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Are city’s parking garages ‘dinosaurs’ in new mobility?

Posted on July 24, 2014 by in Mobility

DinosaurDowntown Charleston has 11 parking garages. In one generation, they’ll be dinosaurs, says Gabe Klein, Charleston’s new mobility guru. “Build it now, and you’ll waste your money,” he said at his recent forum here.

Klein, who headed the transportation systems in Washington, DC, and Chicago, before taking on his new assignment, said the millennial generation is not in love with cars. Since 1995, millennials’ share of total vehicle miles driven has declined by 7.7%. This trend also shows up in another key number — new driver’s licenses, which in the 16-to-24-age group are down to their lowest level in decades. Klein’s trend lines are echoed in other recent reports, like this one.

In his well-attended presentation at the Charleston Museum, Klein said the holy grail of transportation for Americans used to be how to get around faster in their car and be safe doing so. Now, he said — with millennials increasingly shaping trends — Americans still want mobility, but by the best means available. That could mean, depending on the circumstances, a bicycle, mass transit or sharing.

But there’s more, Klein says: Americans — and older generations as well as millennials — also connect mobility with health, equity and other quality-of-life goals.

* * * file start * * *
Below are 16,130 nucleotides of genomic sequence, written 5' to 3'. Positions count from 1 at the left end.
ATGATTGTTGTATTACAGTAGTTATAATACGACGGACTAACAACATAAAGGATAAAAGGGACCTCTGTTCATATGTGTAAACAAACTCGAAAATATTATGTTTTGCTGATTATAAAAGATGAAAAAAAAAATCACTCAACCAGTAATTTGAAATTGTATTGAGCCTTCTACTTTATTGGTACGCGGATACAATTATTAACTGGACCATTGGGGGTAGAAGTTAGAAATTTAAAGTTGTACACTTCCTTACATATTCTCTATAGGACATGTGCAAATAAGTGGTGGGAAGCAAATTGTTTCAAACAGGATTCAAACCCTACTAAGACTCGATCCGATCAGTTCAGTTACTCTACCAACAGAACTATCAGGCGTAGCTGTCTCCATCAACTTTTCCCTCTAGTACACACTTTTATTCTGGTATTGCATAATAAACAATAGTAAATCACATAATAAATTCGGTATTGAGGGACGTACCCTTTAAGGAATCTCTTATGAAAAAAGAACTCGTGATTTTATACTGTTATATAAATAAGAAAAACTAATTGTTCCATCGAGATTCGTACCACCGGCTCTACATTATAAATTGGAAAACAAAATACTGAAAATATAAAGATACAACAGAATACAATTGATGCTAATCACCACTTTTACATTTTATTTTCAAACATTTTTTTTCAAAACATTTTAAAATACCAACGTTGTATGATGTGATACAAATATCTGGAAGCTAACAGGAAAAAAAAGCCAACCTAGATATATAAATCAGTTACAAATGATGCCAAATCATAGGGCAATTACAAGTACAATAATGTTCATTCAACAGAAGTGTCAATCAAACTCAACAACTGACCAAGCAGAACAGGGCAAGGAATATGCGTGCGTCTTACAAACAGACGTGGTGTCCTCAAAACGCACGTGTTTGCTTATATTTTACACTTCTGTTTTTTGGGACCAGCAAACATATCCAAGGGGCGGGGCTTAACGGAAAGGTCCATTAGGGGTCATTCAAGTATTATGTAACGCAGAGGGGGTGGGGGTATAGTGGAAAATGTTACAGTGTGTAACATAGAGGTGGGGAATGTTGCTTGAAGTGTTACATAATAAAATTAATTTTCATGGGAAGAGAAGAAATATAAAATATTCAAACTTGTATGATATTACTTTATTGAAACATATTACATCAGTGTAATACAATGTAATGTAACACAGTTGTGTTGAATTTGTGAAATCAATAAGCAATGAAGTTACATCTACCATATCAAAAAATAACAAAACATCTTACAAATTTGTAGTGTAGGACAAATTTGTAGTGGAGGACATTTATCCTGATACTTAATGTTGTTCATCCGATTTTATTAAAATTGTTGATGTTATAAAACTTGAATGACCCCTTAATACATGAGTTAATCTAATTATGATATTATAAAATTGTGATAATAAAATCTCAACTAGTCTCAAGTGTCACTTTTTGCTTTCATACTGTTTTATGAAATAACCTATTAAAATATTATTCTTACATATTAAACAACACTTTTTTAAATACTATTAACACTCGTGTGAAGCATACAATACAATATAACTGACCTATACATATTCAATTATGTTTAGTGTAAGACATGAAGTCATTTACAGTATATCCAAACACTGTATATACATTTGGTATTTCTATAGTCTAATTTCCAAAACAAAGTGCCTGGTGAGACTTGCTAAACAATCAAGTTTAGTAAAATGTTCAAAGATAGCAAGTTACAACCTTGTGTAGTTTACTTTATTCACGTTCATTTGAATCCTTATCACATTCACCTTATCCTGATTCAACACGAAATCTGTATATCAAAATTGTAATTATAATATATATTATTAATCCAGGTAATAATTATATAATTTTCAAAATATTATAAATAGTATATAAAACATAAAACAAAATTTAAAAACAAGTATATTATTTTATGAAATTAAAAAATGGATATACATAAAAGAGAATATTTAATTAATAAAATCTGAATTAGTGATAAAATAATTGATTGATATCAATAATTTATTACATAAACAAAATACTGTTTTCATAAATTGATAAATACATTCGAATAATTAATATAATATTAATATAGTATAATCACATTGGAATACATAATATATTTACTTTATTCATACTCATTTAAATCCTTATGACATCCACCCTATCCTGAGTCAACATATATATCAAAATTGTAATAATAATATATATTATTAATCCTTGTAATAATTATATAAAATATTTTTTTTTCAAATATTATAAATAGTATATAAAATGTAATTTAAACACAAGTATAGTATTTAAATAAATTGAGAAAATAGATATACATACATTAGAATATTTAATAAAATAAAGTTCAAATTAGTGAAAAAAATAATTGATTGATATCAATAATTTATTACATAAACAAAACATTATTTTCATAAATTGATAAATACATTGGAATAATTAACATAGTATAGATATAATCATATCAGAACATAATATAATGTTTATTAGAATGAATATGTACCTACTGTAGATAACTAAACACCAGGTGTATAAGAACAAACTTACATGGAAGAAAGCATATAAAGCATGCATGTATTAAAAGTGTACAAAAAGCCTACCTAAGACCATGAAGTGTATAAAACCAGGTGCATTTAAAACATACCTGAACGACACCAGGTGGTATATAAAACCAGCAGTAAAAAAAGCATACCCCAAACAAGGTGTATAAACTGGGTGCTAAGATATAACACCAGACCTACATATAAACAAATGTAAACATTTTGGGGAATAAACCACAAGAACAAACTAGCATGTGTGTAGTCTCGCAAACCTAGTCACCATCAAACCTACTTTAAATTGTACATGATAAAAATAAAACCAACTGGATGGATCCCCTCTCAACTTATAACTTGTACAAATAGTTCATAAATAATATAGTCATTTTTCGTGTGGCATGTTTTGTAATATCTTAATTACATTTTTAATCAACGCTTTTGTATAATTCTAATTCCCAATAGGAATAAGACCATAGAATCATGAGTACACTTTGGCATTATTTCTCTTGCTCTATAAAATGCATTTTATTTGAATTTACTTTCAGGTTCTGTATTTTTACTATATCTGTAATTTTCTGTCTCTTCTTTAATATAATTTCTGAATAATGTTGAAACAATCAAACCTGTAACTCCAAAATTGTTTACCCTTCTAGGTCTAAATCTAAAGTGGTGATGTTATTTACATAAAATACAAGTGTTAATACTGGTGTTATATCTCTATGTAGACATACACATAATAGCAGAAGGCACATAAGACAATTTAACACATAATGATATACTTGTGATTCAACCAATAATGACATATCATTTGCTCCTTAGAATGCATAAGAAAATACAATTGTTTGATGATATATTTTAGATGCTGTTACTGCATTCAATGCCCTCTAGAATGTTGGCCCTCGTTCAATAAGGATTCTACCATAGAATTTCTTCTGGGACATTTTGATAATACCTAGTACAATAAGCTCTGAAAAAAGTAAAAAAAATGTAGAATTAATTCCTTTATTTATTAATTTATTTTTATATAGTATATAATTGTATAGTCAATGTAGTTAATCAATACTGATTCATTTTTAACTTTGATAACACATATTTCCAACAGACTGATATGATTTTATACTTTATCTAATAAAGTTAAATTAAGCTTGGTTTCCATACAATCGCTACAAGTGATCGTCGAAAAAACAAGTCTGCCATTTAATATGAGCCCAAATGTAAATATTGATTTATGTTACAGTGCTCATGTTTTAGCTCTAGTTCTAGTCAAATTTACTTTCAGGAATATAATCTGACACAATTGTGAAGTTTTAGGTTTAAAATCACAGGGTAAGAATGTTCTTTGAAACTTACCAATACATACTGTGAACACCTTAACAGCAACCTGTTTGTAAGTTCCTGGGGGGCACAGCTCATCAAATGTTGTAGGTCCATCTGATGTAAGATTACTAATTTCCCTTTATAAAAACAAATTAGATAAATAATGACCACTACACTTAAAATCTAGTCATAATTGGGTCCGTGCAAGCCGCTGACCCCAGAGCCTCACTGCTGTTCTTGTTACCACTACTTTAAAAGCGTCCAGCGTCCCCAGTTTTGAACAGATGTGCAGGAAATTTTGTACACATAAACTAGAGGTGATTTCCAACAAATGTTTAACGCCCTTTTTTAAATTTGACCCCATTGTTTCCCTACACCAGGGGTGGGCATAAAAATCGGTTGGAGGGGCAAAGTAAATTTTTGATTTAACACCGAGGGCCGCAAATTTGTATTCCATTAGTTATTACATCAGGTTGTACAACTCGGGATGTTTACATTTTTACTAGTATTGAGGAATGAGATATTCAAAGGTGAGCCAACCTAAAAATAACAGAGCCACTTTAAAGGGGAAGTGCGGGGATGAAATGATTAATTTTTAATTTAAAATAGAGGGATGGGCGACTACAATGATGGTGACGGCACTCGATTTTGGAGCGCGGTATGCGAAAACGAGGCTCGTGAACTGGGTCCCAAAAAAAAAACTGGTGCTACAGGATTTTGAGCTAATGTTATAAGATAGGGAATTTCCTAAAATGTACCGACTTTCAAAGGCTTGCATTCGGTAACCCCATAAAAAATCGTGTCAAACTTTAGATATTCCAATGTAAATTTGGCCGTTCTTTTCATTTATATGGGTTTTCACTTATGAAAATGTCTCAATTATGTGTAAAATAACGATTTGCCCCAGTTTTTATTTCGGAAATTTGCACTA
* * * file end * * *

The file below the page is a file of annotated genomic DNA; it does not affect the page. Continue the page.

A half hour of driving does nothing positive for your health, while a half-hour bike ride can burn at least 200 calories, tones muscles and increases cardiovascular endurance. The annual cost of owning a medium-size sedan, as Klein pointed out, has risen to $5,771, most of which the biking commuter will save. Annual operating costs for a car driven 10,000 miles are another $2,000.

Another factor in the shrinking emphasis on mobility by car is the new trend in economic development, with businesses — especially high-tech ones — seeking to locate in urban areas where their employees can walk or bike to work. In Charleston, this is beginning to happen in the Upper King Street area, where PeopleMatter has relocated, and other “knowledge”-based firms are doing the same or planning to make the move.

Klein will be spending the summer looking at the mobility in Charleston. In September, he’ll make his recommendations. Will his proposals be built around multi-modal uses that de-emphasize cars and garages?

A telling clue may be who is co-sponsoring his consultancy: The city’s frequent partner, the Historic Charleston Foundation. In the late 1940s and 1950s, the Foundation promoted a massive increase in downtown offstreet parking as essential to the economic future of the area, including the success of heritage tourism. The strategy, which had been initially advanced by HCF’s predecessor in preservation initiatives, the Civic Services Committee of the Carolina Art Association, was adopted by the city and led to the 11 city-run garages of today.

That’s 180 degrees away from what Klein believes about the future of urban mobility. The Foundation knows that, but it’s still paying for what Klein will recommend for the future of mobility on Charleston’s peninsula.

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